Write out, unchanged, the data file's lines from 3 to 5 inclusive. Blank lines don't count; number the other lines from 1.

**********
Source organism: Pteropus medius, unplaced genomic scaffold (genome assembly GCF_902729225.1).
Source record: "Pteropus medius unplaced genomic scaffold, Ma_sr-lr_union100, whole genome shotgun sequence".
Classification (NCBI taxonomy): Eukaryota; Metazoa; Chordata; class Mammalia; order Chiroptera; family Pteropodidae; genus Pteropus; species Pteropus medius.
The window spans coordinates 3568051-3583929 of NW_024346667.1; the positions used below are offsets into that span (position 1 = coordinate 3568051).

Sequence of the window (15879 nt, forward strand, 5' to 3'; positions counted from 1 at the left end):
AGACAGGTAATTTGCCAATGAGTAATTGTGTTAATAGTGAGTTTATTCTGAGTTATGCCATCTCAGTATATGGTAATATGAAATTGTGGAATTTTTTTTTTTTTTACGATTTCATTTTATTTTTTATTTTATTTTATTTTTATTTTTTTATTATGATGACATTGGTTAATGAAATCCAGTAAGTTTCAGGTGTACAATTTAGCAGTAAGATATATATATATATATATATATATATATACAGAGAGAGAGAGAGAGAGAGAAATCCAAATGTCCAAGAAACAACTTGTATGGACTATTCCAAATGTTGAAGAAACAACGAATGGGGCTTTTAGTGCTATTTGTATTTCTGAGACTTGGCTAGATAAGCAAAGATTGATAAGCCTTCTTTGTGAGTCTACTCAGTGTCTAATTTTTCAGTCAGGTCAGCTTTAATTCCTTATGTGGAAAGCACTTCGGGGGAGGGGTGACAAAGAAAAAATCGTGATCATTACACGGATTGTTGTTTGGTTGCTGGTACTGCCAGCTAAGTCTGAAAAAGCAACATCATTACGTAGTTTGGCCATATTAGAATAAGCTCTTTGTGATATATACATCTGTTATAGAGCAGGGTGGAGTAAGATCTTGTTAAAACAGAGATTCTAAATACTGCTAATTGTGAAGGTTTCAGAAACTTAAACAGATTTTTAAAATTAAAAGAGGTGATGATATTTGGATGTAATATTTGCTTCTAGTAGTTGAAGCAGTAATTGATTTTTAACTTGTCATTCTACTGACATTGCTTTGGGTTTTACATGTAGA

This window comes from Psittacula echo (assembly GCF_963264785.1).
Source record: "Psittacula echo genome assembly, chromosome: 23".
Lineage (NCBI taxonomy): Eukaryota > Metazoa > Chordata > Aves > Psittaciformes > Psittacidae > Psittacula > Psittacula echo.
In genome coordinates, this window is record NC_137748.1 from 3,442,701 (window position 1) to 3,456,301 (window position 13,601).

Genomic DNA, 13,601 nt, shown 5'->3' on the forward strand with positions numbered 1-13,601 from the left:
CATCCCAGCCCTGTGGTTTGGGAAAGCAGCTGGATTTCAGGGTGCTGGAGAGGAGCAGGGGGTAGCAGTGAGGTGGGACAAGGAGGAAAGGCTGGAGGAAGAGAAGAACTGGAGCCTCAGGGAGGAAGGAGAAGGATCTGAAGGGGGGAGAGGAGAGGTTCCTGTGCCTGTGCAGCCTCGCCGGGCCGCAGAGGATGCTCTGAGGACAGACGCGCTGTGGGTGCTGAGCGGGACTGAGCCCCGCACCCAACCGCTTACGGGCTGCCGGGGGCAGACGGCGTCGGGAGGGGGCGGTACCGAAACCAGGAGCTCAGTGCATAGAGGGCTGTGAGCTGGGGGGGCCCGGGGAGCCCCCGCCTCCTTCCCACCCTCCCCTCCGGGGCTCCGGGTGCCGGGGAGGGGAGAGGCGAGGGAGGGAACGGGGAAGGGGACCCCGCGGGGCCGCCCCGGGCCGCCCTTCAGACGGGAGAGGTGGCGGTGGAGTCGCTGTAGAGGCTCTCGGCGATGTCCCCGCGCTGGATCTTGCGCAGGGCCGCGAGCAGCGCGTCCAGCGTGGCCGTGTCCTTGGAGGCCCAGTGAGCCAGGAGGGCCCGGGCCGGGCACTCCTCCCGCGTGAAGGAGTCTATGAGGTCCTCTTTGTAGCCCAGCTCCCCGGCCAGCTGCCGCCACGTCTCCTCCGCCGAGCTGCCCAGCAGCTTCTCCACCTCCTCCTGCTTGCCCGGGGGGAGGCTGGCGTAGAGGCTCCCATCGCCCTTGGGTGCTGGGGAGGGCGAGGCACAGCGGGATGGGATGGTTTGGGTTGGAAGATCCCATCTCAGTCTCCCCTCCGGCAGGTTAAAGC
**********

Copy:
Classification (NCBI taxonomy): Eukaryota; Metazoa; Chordata; class Mammalia; order Chiroptera; family Pteropodidae; genus Pteropus; species Pteropus medius.
The window spans coordinates 3568051-3583929 of NW_024346667.1; the positions used below are offsets into that span (position 1 = coordinate 3568051).

Sequence of the window (15879 nt, forward strand, 5' to 3'; positions counted from 1 at the left end):